James and Matt has also talked about the work on figuring out how powerful a first level hero is. We know first level heroes will be less powerful than the premade heroes we've seen so far.

The next step is designing a tenth level hero. The goal is to figure out the two extremes of power levels. By knowing where the scale starts and ends, it's easier to know how much of a step up each level needs to be.

Supernatural items and balance

The game will most likely assume that supernatural items have been attained by the heroes and the balancing math will take that into account. It's expected that a hero keeps the supernatural weapons they find until they reach tenth level. The items will also scale up, the more powerful the hero becomes.

Encounter building

James posted an update on Patreon going through the current design for building combat encounters. The goal is to make it easy to build encounters, both when preparing a session and when improvising one at the table. The system is very much inspired by the one we already know from Flee Mortals!

Time and turn time

Speaking of encounters There's no set time for how a long turn lasts, and that's on purpose. They'd rather use different language to explain how long things last. The RPG uses "until the end of the encounter", instead of one minute.

D&D has six second rounds because you need to know how long a turn is for spells and effects that have a duration. If something lasts for one minute, you need to know how long that is in combat.

The Location of Malice

James wants to do something akin to Where Evil Lives for the RPG, sometime post launch, but nothing is certain. It could be in the form of an encounter building book, which would include pre-built, drop in encounters.

License and name

The name of the RPG will not be released until they have the Dev Kit ready.

The Dev Kit will include the license, explain what's trademarked and not, and logos (with guidelines for usage, I assume). They are making their own license, but have been looking at other licenses for inspiration.

Matt likes the idea of just giving the monster away, and not have something like the System Reference Document of Dungeons & Dragons, but it's not final decision. Matt also mentioned the idea of giving the layout away, allowing other creators and publishers to use the same layout used by the official products. That includes colors, fonts, and general styling of headers, paragraphs and stat blocks.


MCDM are in talks with GenCon about attending this year, but no solid plans yet. No certain agreements have been made. MCDM also needs more staff to be able to have a proper presence at conventions, which they are currently trying to fix.

From the community

The MCDM community is always hard at work. Here are some of February's creations.

The Executor (v3)

ViktorMayrin has created a rework of the Warlock class in D&D 5e. It's meant to function as an improved version of the Warlock.

The Goblins of the Wode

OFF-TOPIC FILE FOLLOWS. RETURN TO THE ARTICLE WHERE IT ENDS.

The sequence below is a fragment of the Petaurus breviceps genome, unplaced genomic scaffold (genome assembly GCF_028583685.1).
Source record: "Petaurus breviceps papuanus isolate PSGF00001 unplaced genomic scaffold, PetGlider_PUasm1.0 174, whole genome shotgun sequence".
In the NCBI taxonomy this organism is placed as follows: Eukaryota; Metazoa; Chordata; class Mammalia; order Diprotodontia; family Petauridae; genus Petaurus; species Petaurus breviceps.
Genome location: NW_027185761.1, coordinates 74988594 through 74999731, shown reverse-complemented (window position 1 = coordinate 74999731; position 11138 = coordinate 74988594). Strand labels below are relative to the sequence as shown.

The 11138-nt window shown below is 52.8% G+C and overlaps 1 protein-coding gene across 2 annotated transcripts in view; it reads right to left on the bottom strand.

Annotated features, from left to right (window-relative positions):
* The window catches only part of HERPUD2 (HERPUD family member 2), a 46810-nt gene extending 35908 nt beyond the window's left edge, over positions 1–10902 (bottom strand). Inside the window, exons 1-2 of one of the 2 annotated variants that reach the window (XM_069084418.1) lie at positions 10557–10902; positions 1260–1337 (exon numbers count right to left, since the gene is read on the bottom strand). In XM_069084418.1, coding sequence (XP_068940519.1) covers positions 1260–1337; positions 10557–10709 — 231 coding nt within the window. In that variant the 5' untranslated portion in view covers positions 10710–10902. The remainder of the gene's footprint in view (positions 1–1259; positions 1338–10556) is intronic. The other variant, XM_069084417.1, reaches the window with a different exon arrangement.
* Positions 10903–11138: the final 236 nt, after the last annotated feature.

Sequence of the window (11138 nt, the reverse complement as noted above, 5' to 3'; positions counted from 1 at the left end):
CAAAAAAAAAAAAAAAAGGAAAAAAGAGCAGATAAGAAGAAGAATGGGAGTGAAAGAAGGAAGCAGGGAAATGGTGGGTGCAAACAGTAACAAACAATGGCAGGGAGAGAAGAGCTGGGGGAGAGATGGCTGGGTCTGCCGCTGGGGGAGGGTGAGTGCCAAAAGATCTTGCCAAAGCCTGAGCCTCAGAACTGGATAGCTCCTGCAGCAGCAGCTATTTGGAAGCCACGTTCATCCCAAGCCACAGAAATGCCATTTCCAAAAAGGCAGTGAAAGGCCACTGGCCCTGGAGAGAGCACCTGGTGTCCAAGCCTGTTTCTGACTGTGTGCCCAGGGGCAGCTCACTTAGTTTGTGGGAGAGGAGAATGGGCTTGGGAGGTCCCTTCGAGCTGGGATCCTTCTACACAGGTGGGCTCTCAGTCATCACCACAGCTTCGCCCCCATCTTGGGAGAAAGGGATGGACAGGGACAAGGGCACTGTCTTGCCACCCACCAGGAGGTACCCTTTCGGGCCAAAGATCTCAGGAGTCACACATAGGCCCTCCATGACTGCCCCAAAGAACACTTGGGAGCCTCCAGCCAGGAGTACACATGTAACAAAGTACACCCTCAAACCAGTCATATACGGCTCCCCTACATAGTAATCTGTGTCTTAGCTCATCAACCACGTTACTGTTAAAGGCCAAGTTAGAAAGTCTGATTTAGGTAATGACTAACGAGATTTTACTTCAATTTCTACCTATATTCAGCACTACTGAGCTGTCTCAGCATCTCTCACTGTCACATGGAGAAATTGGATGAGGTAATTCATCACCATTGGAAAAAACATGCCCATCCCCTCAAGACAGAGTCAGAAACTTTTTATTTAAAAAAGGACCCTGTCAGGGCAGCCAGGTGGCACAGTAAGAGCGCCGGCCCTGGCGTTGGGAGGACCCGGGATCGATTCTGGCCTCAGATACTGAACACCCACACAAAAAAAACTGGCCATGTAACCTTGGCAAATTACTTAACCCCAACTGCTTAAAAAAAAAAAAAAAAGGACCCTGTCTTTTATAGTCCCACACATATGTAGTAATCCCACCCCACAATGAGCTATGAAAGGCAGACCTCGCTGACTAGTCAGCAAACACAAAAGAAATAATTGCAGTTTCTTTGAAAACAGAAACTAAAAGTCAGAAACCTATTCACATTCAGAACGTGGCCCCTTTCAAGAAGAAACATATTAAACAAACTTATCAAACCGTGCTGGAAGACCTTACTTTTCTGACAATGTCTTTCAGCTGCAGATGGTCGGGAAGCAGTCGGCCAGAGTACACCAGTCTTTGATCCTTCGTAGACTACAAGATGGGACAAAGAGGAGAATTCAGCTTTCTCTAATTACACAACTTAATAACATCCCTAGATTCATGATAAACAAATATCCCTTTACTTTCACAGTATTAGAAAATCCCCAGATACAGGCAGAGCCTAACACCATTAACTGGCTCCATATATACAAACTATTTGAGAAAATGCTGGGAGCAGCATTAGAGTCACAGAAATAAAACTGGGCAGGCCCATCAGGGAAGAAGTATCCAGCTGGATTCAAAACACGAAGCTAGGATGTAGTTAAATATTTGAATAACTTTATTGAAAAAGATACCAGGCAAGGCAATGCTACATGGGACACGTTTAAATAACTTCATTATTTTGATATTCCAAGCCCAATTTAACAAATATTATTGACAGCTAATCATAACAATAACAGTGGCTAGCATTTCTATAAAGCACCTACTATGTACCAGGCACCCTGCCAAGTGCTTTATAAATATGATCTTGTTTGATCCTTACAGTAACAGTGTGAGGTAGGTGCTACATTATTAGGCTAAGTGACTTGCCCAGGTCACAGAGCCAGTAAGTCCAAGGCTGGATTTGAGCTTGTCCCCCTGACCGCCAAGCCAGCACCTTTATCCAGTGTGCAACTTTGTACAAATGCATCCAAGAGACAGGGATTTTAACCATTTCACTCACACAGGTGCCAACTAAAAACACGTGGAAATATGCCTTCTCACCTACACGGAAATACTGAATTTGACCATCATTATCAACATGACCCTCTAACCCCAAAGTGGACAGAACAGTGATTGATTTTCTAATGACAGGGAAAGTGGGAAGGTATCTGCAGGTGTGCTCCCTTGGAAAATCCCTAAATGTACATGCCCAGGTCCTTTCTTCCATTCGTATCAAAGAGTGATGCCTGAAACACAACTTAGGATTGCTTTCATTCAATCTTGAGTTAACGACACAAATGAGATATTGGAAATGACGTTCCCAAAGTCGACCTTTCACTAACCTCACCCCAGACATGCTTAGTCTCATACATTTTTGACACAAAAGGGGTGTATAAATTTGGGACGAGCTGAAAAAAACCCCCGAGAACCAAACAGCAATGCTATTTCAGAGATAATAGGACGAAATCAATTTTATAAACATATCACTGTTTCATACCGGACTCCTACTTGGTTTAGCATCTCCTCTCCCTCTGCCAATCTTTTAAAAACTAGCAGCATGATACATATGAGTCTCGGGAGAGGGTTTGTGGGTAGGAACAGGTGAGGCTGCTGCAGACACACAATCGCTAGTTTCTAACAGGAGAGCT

Francesco Passero has made a graphic short story inspired by the RPG. It's a fun little five minute read, well worth checking out.

Additional Sorcerer Spells

SentientG33k has created extended spell lists for the Sourcerer subclasses that hasn't gotten as much love since the class was first introduced. The aim is to bring the original subclasses more in line with the subclasses introduced more recently.

Book of Misspells

Ardis Foxx has updated their Book of Misspells, which is a book containing spell scrolls with misspelled spells. The spells are written down incorrectly and results from casting them can deviate significantly from what's expected.

Alternative Rules for when you Miss

Veangous has created alternative rules for when you miss on your attack roll in D&D 5e. The rules add extra abilities, called Efforts, which give you and/or your allies small buffs for a little while. The creator warns that this will increase time in combat.

Beastheart - Bronzeback Titan Companion

Kerrigor29 has created a companion stat block for the Bronzeback Titan for the Beastheart class. The Bronzeback Titans are from the Iron Kingdom setting from Privateer Press.

Around the web

I've also included a couple of links from around the web, relating to MCDM. I especially want to highlight the Baldur's Gate III mod, that allows you to play as an Illrigger in the game.


As the Director and sole producer of this fine podcast I will allow myself a small editorial in this episode of Goblin Points. I'm not sure if this is going to become a permanent thing, but I felt I had something to say.

Cinematic, as in Movie Logic

There was a question in the Discord this month about how the Fury has access to ranged attacks, with the questioner proposing infinite throwing knives. This is a legitimate question if you're not used to thinking of resources in the terms the RPG is.

Or rather how we believe it will think of resources. The game's not done yet.

One of the usual answers to this is "don't worry about resources, the game does not care about tracking resources". Which is true, but not a helpful answer. I think that's a dismissal of the question, not an answer at all. With a proper answer, we can both answer this specific question, but also help others get into the right mindset.

I think the right answer here is to emphasize how the game is cinematic; in the sense that it employs movie logic to explain why things work the way they do. The answer to the question of infinite throwing knives isn't that the RPG doesn't concern itself with tracking resources, the answer is that the Fury always has enough throwing knives.

In a movie, the protagonist always have enough resources to be the hero. Sometimes that means they end up empty, but only when it's dramatic. Hawkeye always has arrows in his quiver, until the moment it becomes dramatic for him to run out.

This is how the game thinks about resources. And that's how the Fury always have throwing knives.


And that's it for February. If you have anything that should be included next time, send me an e-mail on [email protected].

Links to everything, including this script can be found on

Until next time. Snakkes.